Hello all! So for a while now, I’ve been doing some short writing exercises to help get me into a fiction writing mindset. I have many that I have done. Some of my results have been okay, and some of them actually turned out more than okay. I liked this particular piece, and decided to share. I hope you enjoy it too.
I carefully picked up the scattered pieces of the broken purple mug. Half of a smile looked up at me from the shattered ceramic. It was all that was left of the once cartoon sketched smiley face on the side. The rest of the face gone. Yeah, it was a bit of a gaudy mug, but I still loved it. Though that might have to do with who gave it to me––my son.
He’d been six when he picked it out and proudly told me that it was my birthday gift from him. He said the mug was my favorite color and it had a smiley face, so it was perfect for me. I remembered chuckling at that. And as I went for the broom to sweep up the the smaller pieces, I chuckled again, remembering that moment.
I wasn’t sure how I would tell him I accidentally dropped the mug. I was all butterfingers this morning trying to make my tea. Maybe he wouldn’t mind. He was fourteen now. It had been so long ago since he’d gotten me the mug, maybe he wouldn’t even care. I swallowed a lump in my throat. I cared, and I was mad at myself for breaking it at all.
I swung the broom with a little more force than necessary, gathering up the remaining bits. And as I crouched down to whisk up the pieces, I let my mind wander to other gifts my son had given me over the years. I grinned as I realized the best had been all the hugs and kisses.
He liked doing that––coming up to me at random moments in the day to give me a great big hug. That always put a smile on my face, no matter what I was doing, or how I was feeling. I emptied the dustpan into the trash, remembering the hug he’d given me just last night before bed.
Continue reading “Short Story: The Gift”
Why are writing exercises are so important? How often should you do writing exercises? Where do you look to find writing exercises?
First, I want to say that I love to write, but it doesn’t come without inspiration and a lot of hard work. Sometimes a writer has to write without inspiration to get the job done, but eventually writers do need to be re-inspired to find that spark of creativity that caused them to write in the first place. A great way to rediscover that spark is through writing exercises.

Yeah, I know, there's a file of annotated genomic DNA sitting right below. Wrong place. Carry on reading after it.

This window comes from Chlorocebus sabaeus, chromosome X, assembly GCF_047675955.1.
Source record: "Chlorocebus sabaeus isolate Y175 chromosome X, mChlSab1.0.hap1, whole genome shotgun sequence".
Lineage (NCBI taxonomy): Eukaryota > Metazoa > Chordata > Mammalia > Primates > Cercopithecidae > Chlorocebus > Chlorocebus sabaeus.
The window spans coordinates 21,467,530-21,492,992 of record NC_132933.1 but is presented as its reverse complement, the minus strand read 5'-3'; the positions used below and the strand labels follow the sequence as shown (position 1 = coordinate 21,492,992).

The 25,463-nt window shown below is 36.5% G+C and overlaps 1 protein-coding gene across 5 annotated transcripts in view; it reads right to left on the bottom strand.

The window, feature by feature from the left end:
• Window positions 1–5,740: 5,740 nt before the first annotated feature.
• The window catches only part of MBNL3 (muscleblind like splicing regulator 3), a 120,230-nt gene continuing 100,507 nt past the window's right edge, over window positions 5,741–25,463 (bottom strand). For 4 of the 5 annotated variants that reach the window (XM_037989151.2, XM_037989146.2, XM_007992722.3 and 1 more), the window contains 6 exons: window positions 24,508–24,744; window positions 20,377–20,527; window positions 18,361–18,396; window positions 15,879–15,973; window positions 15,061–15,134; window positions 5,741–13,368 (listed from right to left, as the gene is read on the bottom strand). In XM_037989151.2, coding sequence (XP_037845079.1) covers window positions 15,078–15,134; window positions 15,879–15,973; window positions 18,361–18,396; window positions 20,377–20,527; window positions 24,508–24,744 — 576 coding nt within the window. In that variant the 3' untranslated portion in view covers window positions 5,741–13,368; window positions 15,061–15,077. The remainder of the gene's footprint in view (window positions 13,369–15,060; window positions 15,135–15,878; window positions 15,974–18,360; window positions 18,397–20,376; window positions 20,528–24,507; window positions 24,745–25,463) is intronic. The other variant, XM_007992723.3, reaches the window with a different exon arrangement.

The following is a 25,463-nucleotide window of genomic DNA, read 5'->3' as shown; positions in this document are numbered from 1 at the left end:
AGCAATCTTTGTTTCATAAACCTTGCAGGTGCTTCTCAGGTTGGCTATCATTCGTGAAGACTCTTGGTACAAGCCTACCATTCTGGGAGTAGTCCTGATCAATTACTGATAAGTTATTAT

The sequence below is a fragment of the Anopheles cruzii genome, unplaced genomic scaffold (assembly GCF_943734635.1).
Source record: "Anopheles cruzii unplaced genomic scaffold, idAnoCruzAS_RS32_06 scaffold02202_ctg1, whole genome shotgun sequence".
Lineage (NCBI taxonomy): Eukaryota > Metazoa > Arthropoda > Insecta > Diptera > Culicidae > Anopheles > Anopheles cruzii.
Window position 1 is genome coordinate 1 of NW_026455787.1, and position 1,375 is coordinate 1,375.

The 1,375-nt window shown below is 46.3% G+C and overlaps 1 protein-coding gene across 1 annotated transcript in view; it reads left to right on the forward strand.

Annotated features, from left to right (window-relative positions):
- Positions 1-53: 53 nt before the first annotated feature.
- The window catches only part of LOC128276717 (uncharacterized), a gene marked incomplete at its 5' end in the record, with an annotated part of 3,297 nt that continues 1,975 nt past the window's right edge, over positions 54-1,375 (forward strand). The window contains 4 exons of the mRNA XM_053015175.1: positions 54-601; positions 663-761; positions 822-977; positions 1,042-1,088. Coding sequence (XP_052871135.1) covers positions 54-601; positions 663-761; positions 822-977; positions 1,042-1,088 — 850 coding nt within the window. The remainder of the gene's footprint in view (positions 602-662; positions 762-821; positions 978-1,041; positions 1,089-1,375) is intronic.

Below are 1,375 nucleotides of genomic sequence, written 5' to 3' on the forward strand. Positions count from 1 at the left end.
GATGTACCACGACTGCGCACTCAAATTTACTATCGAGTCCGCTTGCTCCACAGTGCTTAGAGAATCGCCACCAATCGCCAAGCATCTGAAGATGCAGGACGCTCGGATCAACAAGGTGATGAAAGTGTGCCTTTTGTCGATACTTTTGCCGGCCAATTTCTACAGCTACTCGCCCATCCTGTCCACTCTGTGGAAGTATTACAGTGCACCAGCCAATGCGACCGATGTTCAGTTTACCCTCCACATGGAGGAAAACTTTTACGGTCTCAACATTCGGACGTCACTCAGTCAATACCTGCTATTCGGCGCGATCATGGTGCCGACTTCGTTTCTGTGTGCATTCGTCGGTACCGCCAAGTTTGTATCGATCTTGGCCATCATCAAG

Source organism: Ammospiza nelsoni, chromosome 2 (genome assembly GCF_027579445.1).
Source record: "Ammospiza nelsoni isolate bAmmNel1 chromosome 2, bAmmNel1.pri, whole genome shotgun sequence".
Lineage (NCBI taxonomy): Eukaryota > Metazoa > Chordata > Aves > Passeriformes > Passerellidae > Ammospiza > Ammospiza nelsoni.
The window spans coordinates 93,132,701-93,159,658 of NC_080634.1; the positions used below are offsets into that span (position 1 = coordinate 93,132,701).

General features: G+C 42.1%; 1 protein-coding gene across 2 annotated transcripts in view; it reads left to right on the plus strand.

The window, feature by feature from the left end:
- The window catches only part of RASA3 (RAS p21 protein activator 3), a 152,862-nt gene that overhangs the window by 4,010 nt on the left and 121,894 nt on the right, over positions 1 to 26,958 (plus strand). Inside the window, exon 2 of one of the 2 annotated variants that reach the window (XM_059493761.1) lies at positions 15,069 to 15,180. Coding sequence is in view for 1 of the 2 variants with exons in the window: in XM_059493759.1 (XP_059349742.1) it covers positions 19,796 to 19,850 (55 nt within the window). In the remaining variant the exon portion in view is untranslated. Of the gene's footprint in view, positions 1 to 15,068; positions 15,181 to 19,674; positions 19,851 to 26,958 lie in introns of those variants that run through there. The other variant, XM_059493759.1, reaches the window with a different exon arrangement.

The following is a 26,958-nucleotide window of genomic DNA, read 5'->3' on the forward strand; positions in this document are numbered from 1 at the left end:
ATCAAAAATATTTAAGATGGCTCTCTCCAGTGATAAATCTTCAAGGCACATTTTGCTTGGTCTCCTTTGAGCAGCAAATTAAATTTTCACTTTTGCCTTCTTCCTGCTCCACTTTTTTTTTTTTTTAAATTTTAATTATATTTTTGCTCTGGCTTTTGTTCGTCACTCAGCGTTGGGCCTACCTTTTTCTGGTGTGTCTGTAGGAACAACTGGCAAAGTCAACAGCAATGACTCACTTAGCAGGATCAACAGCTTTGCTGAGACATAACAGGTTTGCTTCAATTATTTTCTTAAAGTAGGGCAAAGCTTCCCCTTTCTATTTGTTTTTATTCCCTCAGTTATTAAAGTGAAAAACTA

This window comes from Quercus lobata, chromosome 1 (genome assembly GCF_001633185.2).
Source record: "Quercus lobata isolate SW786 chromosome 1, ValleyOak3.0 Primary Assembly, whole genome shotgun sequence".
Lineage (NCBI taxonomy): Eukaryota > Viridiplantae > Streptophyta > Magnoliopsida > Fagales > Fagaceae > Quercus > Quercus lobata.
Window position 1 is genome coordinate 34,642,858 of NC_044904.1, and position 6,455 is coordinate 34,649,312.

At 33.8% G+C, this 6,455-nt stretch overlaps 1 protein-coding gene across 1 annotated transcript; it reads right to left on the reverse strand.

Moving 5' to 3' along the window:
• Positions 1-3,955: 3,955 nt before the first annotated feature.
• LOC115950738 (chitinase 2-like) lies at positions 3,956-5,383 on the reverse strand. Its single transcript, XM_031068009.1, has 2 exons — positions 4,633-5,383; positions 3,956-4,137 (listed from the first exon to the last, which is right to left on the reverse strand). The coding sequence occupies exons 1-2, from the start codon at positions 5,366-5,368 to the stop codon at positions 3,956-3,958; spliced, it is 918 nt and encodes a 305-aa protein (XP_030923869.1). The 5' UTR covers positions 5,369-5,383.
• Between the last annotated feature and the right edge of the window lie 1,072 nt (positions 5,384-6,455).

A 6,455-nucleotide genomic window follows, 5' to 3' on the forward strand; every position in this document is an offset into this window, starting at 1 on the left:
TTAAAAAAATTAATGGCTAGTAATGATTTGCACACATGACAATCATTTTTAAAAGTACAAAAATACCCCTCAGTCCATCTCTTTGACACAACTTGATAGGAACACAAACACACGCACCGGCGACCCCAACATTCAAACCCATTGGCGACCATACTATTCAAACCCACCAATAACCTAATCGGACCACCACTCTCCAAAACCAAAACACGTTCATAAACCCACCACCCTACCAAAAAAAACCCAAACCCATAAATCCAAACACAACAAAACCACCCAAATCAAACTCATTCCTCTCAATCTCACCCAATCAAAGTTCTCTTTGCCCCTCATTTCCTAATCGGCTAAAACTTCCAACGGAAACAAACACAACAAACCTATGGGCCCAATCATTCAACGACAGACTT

Every writer is different. Some writers need the jolt of a writing exercise every day before they begin writing. Others just need the help when beginning new projects or to come up with new project ideas. And there are others (like me) who only use writing exercises every once in a blue moon to take a break from regular writing so to relight the candle of creativity inside.
Continue reading “Writing Exercise: Blue Moon”
As a mother of a five year old boy, I find that I frequent the local parks quite a bit. In fact, it is probably my most visited location besides the grocery store since my son’s birth. In spending a lot of time at playgrounds, I’ve discovered a true writing treasure- the ability to study a wide variety of characters and the basic human condition in just an hour or two of doing my most important job of all- “being mom”.
Want to get a good glance at an array of human behaviors from antagonistic, insecure, mischievous to friendly, confident, and intuitive? Just take a trip to the park, and let this small playground world give a glimpse into the bigger world. It’s a cast of characters waiting to be plucked for a story or novel, or just to be studied to understand reactions to certain situations. It’s humanity raw with all the complexities of adulthood stripped away. It’s the simplicity of behaviors at the most infant stage. Friendships are forged in a matter of one slide down the big red twisty slide. Or witness that awkward moment when no one can agree on what to play, or personalities clash like a display of colorful fireworks. It’s all there to see for anyone willing to watch. It’s where priceless moments are created and children learn to belong, or just find out how annoying some kids can really be. But the kids aren’t the only illuminating presences at the park. Some of the most interesting playground lurkers are the parents themselves.
Continue reading “A Study of Character: At the Park”